Tamil Nadu Borstal Schools Act, 1925 = since on the date of his conviction the Petitioner was over 21 years old, and therefore, was not a juvenile under the erstwhile or current statutory dispensation as per the wisdom of the Legislature, there was no impediment or legal impropriety in his having to undergo his sentence in an ordinary jail; on the contrary being an adult it would not have been advisable for him to be detained in a Borstal School as he may detrimentally influence younger persons. The position would have been totally different had he, on the date of his conviction, been between ages of 16 and 21 years as he would then have required to be placed in a Borstal School. Even if this infraction had occurred, the Petitioner would not be entitled to bail today solely on that score. In any event, the entire argument is totally academic since on the present date the Petitioner is over 30 years of age and on the date of his conviction for the commission of the offence, the Petitioner was over 21 years of age. The Borstal Schools Act merely concerns detention of a convict, whereas the Juvenile Justice Act deals with detention as also the punishment or sentence that can be imposed. 6. Accordingly the Application for bail, on the grounds pressed before us, is devoid of merit and is dismissed.

punishable   http://judis.nic.in/supremecourt/imgst.aspx?filename=40792      REPORTABLE     IN THE SUPREME COURT OF INDIA   CRIMINAL APPELLATE JURISDICTION   CRL.M.P. NO.853 OF 2013 IN CRIMINAL APPEAL NO.811 OF 2011       Nagoor Pichai @ Badusha …..Petitioner   Versus   State Tr. Sub-Inspector of Police …..Respondent                   J … Continue reading

DEATH CONFIRMED = Herein, A1 and A2 have committed a cold blooded murder in a pre-ordained fashion without any provocation whatsoever. The motive behind the gruesome act was to avenge the act of informant in approaching the machinery of law enforcement inspite of threats by the appellants. The victims were five innocent children and wife of the informant who were sleeping unalarmed when the appellants came and locked them inside their house while it was set ablaze. Further, wrath of A1 and A2 is reflected in their act of first gagging the informant, thereafter attempting to burn him alive and later, when he tried to escape, firing at him thereby leaving no stone unturned in translating their threats into reality. As a result of the aforesaid incident, having witnessed the threats of burning given by the A1 to the informant tuned into reality, none but the family of the deceased-informant came forth to depose against the appellant-accused persons during the trial. The crime, enormous in proportion having wiped off the whole family, is committed so brutally that it pricks and shocks not only the judicial conscience but even the collective conscience of the society. It demands just punishment from the Court and the Court is bound to respond within legal parameters. The demand for justice and the award of punishment have to be in consonance with the legislative command and the discretion vested in the Courts. “…the punishment is the way in which society expresses its denunciation of wrong doing; and, in order to maintain respect for the law, it is essential that the punishment inflicted for grave crimes should adequately reflect the revulsion felt by the great majority of citizens for them. It is a mistake to consider the objects of punishments as being a deterrent or reformative or preventive and nothing else… The truth is that some crimes are so outrageous that society insists on adequate punishment, because the wrong doer deserves it, irrespective of whether it is a deterrent or not.” 90. In light of the aforesaid, having regard to the gravity of the offence committed, we are of the considered opinion that with regard to A1 and A2 this case falls into the category of rarest of the rare cases and is not a case where imprisonment for life is an adequate sentence and thus, constrained to reach the inescapable conclusion that death sentence imposed on A1 and A2 be confirmed. 91. Therefore, the sentence of death imposed on A1 and A2 is confirmed and the sentence awarded to A3 is commuted to life imprisonment till the rest of his life. 92. The order of stay on the execution of the capital punishment of A1 and A2 is vacated.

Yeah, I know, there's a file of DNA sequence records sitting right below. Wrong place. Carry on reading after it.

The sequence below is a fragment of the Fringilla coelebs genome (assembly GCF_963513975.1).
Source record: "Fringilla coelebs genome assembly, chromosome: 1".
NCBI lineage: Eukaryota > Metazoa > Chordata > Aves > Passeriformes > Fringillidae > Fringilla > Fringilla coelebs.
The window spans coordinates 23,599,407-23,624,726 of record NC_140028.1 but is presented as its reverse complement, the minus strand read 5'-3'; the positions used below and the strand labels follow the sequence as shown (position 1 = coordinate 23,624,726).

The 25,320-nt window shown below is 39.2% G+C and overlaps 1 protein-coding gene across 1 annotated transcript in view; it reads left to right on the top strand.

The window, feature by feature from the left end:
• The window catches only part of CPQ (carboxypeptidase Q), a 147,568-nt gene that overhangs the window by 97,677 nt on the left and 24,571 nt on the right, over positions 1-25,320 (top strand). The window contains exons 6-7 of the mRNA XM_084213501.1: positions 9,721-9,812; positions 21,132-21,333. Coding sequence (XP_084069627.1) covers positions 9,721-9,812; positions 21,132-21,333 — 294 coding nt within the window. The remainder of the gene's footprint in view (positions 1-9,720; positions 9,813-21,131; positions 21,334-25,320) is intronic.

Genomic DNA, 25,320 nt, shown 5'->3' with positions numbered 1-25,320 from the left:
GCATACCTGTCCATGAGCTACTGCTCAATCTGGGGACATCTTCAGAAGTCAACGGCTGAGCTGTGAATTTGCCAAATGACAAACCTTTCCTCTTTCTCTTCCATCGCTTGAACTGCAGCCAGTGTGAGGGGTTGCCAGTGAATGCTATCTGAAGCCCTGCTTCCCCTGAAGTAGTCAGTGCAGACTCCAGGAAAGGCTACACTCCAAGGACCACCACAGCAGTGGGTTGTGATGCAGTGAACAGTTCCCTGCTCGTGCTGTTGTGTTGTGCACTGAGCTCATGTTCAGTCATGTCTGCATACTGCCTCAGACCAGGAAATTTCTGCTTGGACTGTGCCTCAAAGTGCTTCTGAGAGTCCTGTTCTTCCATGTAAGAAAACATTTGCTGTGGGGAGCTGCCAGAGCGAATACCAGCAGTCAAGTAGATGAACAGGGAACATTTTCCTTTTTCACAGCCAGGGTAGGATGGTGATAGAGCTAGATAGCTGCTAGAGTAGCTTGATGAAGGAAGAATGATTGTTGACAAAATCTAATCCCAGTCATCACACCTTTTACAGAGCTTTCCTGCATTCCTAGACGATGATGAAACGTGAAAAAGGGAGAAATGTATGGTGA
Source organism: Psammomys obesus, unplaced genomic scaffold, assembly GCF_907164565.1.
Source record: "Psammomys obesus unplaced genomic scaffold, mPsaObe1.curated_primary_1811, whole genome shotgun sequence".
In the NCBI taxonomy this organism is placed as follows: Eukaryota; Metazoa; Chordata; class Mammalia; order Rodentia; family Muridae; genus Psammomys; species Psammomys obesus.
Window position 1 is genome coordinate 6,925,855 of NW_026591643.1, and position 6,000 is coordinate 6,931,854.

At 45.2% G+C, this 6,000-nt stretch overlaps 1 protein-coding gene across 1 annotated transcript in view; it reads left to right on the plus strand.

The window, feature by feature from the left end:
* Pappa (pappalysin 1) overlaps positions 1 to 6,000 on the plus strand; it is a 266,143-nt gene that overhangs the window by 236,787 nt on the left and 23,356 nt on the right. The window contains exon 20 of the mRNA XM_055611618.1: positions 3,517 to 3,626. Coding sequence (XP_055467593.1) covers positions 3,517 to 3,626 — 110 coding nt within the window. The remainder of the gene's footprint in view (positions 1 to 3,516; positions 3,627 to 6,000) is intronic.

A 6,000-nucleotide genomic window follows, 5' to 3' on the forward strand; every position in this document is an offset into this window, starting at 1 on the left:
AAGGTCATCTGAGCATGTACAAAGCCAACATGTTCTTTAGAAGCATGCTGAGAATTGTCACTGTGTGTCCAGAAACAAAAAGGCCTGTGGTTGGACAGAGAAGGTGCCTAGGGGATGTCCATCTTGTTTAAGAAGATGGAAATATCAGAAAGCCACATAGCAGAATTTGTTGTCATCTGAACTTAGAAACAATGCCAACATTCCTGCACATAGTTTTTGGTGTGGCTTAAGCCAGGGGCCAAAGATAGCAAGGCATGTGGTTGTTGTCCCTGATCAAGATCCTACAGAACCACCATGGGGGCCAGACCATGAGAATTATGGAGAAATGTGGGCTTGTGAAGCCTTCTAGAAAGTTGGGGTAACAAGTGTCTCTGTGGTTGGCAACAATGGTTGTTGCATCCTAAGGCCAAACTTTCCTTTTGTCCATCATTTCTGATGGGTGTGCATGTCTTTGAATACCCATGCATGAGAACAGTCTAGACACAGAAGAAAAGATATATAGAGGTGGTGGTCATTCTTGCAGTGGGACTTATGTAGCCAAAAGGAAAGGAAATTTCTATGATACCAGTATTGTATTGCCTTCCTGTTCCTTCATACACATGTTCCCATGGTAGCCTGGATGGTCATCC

punishable in    http://judis.nic.in/supremecourt/imgst.aspx?filename=40794          REPORTABLE     IN THE SUPREME COURT OF INDIA CRIMINAL APPELLATE JURISDICTION   CRIMINAL APPEAL NOS.249-250 OF 2011       DEEPAK RAI Appellant(s)   VERSUS   STATE OF BIHAR Respondent(s)   WITH   CRIMINAL APPEAL NOS.1747-1748 OF 2011       JAGAT RAI AND ANR. Appellant(s) … Continue reading